thinking with pictures – metaphors that let you see the subject from new angles

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Where does the time go?

The present momentarily connects past to future

The present momentarily connects past to future, but quickly passes by

On the radio a psychologist pointed out the illusion of the present, which normally we perceive as a relatively stable and unchanging background to our own protagonist lives, experienced as a connected thread of people and places and things along the path of life. We make plans, dream dreams, and follow the aims we intend. On the one hand, there is the past which can’t be changed. On the other hand, there is the future which is yet to take final form. The thin film between what could be and what already happened is where the present exists; a very thin place indeed. And yet as children it sometimes feels like the time between breakfast and lunch is enough time to cross the continent. And between bedtime and rising in the morning is a vast unknown space. Later we perceive the days passing more swiftly, until each one is a blur that speeds past and we look at the year as a set of months that quickly come and go, the season making their appearance in due course and the transient flow of people and events come to be heightened in our minds.
Photographers perhaps think about time more than most people, at least when it comes to stopping motion with a suitable shutter speed, or revealing things that human eye can’t see unaided by strobe light or high speed recording. Going the other way, a photographer can express blur and contract the moving subject to the unmoving context by choosing a shutter speed slow enough, but too slow as to blend all features into undefined mush. Timing is everything in comedy, in rocket launches, and aircraft carrier landings. And the rise and fall of the sun and moon, and the shift from daylight to twilight to artificial light, not to mention the special properties of the golden hours and the blue hours, all attract the eye of photographers and videographers, not to leave out visual artists unaided by a lens and chemical or digital recording medium.
And so the question remains from the title, above: where does the time go? If we live in an endless series of “becomings” with unplayed out future finally taking final form and thus relegated to the past, then perhaps the way to see a lifetime, or a single day, or a solitary breath, is not as a protagonist moving against a static background of other people and contexts. Instead the present is the position we occupy in relation to the future-becomingness; that is, we are something like a glass-blower handling molten material. In the brief time and space we occupy, there is quite a bit of molding we have the power to do. But all too soon the window of opportunities closes and the lump of glass we held now is unworkable and static, possibly transformed into beauty, or maybe not a lot changed from when we pulled it from the source.
Shakespeare’s words about the seven ages of a person are still true today; indeed, we are moving subjects, never the same person who went to bed the night before. But in addition to embracing our fleeting selves, it is perhaps more accurate to perceive the present not as something we control, or own and consume. Instead we are just links on the bucket brigade of the generations, handing the water to the next person in line. We are stewards who can engage with the people, creatures and plants all around us; we are in the middle of becoming something else, but so are all of them. The impression of unchanging order is just not so. Our lives are less a set of frozen moments (like a still camera creating pages for an album we cherish) than a series of composing and capturing those moments of beauty or significance around us. It is the doing and what happens in-between the shutter release where the present time can be found.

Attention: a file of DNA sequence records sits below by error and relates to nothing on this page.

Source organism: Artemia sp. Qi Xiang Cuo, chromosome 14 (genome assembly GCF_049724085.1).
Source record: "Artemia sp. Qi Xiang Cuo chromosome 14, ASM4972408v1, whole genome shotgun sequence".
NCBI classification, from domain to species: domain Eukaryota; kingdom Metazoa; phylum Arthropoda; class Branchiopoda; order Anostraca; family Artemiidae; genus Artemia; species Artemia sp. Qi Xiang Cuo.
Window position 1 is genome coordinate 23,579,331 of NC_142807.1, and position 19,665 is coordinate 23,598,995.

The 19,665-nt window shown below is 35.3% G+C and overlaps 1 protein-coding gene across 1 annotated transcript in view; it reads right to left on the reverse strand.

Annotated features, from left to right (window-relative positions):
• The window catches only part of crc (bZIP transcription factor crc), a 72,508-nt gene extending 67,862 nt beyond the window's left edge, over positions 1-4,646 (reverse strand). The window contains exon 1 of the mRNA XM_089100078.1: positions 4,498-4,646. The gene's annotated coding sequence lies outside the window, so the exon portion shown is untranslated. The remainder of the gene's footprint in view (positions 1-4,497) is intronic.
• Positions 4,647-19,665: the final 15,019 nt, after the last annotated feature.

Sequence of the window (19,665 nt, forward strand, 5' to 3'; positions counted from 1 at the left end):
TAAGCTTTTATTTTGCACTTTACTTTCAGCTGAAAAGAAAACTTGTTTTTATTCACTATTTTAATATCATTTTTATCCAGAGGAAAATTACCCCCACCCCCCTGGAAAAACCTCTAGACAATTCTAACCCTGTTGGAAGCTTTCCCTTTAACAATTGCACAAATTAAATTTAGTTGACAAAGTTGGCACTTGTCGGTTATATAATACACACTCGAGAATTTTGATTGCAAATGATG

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The figure to ground relationship – where are you in the picture?

Are you the figure (subject) or ground?

Are you the figure (subject) or ground?

There are times when one strides through the landscape, mostly unaware or unconcerned about the processes and purposes all around in that seasonal moment, time of day, or ecological context. Instead, everything becomes static background to one’s own narrative spreading across the year or forming one’s life trajectory. But by slowing down, or through aging, infirmity, or meditative discipline, there comes to be less self and thus more space to see, hear, smell and touch the textures, patterns, and rhythms all around. What once was out of focus background now becomes the main subject. What once was fly-over country, now becomes the center of the universe, at least for a moment. One’s self then blends with the larger process, metabolizing right along with everything in sight. At one extreme perhaps one’s physical self can be perceived as a literal background for the myriad small dramas played out on the skin’s surface or internal micro biome!


And so, the selective focus of self (close-up lens that gives a shallow Depth of Field) can be alternated with the slow exposure times and very widest depth of field to capture everything from near (self) to far (background). The result is a richer lived experience, less about action and achievement, and more about being part of the bigger picture; not a star performer, but an ensemble player in the complete cast of characters.